Compile helps companies build applications by giving them deep-linked company data. We get this data by crawling millions of publicly available datasets on the internet. One of the core parts of Compile’s infrastructure is a web crawler which we’ve affectionately nicknamed ‘Mordor’.
While working on Mordor, testing our changes locally was painful. Often the changes were subtle and we needed our crawler to crawl a list of URLs to make sure everything was running as intended. This ate into our development time as we had to wait out for Mordor to finish crawling this test-set. Since being lazy is a trait of our engineering team, we decided to look into how we could test Mordor faster.
One way was to use a caching web proxy in front of Mordor so that it caches the responses. We tried using Squid and although it was easy to set-up (we used a docker image), the learning curve for configuring it was too much and we decided that we’d hack together a simple caching proxy server.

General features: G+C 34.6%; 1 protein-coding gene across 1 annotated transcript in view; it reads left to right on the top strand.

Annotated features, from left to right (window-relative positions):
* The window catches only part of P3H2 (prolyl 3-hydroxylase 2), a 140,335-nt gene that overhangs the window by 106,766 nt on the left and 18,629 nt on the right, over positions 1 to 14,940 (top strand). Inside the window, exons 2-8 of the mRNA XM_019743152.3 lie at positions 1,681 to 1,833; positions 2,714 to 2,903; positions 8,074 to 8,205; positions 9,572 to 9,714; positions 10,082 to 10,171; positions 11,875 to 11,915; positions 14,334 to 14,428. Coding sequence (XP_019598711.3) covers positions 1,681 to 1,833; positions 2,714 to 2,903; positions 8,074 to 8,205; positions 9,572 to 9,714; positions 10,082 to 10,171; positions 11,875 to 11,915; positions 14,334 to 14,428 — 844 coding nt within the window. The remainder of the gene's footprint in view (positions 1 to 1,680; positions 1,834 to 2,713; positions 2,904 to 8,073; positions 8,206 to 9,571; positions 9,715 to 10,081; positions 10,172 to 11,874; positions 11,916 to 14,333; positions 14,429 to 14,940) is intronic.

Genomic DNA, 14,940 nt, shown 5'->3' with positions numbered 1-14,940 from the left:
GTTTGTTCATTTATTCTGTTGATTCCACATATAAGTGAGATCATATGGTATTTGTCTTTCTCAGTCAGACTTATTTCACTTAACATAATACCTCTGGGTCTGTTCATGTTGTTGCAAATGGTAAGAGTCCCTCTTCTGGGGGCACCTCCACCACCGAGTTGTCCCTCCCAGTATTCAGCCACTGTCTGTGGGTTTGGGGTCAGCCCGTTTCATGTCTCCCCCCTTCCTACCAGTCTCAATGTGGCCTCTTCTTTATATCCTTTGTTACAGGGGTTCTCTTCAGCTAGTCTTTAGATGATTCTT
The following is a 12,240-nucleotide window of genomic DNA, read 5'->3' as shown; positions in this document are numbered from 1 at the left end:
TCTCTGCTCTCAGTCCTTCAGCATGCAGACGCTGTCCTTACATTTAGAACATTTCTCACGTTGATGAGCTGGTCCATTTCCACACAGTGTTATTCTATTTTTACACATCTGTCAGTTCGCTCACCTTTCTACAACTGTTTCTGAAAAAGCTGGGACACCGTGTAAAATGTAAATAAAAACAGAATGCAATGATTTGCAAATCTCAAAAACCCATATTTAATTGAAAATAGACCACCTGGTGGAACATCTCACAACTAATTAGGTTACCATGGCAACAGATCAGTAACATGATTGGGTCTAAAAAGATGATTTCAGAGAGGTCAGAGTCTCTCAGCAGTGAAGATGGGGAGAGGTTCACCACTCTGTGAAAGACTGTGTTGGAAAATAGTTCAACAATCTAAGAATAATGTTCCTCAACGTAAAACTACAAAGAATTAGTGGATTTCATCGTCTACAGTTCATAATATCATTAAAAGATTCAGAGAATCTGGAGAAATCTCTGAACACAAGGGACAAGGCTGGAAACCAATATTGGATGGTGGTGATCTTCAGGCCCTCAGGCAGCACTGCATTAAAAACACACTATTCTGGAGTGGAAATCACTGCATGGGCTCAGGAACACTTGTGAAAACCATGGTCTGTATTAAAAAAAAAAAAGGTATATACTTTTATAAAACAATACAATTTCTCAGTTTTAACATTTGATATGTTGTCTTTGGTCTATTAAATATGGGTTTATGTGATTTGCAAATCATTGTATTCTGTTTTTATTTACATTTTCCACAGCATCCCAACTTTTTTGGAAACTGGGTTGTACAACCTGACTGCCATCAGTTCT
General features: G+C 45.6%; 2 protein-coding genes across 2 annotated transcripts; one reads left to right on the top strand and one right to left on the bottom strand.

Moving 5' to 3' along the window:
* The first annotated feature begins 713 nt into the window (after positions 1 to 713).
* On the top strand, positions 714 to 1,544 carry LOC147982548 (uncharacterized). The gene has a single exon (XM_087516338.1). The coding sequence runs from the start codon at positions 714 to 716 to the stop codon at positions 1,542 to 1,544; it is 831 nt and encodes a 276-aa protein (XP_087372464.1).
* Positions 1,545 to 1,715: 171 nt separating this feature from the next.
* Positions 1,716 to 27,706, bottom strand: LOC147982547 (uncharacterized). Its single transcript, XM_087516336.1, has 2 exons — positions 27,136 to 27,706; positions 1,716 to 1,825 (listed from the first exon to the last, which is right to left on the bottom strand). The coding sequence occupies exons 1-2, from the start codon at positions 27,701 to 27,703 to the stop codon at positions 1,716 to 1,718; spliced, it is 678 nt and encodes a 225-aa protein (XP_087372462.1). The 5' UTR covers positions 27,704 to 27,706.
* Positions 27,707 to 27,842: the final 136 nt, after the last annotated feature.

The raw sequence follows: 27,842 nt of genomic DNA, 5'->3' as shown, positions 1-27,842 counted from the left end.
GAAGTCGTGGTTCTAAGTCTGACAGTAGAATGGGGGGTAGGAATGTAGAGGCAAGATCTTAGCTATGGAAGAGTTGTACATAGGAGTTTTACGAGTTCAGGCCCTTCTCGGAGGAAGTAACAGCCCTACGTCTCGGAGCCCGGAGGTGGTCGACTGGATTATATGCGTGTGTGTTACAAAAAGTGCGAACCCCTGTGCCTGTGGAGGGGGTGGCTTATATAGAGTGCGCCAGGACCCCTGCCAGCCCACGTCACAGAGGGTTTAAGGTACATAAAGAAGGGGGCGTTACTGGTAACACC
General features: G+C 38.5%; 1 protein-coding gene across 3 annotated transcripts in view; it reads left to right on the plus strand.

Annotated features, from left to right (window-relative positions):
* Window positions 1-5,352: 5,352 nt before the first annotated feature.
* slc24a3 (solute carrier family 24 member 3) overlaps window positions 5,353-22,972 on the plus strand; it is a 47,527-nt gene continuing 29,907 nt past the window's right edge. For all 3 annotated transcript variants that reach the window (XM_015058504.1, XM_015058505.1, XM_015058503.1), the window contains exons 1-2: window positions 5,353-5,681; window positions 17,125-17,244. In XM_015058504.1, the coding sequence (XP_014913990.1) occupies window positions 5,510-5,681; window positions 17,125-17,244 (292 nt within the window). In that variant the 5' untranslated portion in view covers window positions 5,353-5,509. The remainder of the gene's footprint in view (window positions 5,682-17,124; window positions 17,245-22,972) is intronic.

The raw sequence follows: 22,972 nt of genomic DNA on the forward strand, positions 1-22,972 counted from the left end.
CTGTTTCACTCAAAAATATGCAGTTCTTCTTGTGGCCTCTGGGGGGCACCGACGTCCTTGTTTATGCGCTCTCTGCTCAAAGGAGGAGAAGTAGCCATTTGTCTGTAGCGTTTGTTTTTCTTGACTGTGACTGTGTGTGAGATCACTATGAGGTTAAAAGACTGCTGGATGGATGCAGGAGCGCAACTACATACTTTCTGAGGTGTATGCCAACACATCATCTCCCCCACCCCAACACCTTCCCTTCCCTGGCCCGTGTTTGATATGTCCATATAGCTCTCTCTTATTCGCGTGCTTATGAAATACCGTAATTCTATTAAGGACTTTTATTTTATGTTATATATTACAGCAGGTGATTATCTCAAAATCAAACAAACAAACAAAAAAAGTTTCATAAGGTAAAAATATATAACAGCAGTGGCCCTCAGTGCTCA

Taking ideas from sharebear’s article on how he built a caching server, we made a simple script and baked it into Mordor. Till date, it has saved hundreds of hours of developer time and freed-up tons of bandwidth for us.
Once we released the code, other teams at Compile also found this helpful and began contributing to it. We thought it would benefit others as well and in true open source ethos, we’re proud to announce Cappy!
Cappy stands for ‘Caching Proxy in Python’. It caches responses and saves them locally to a directory you specify. You can check out the code over here
pip install cappy
cappy run runs the server. There are a couple of options that you can configure.
--port- optional (default: 3030)
--cache_dir- optional (default: Temporary platform specific folder)
--cache_timeout- optional (default: 864000 seconds, use 0 for caching indefinitely)
--cache_compress- optional (default: False) Compress and store the cache
P.S: Cappy sounds a lot like Kappi which means coffee in South India. Hope this answers your questions on the coffee image.
We live in a connected world. When trying to determine the influence of health systems and physicians, simple analysis based on claims or prescription volumes isn’t enough. With a graph database, real world events in healthcare can be mapped to …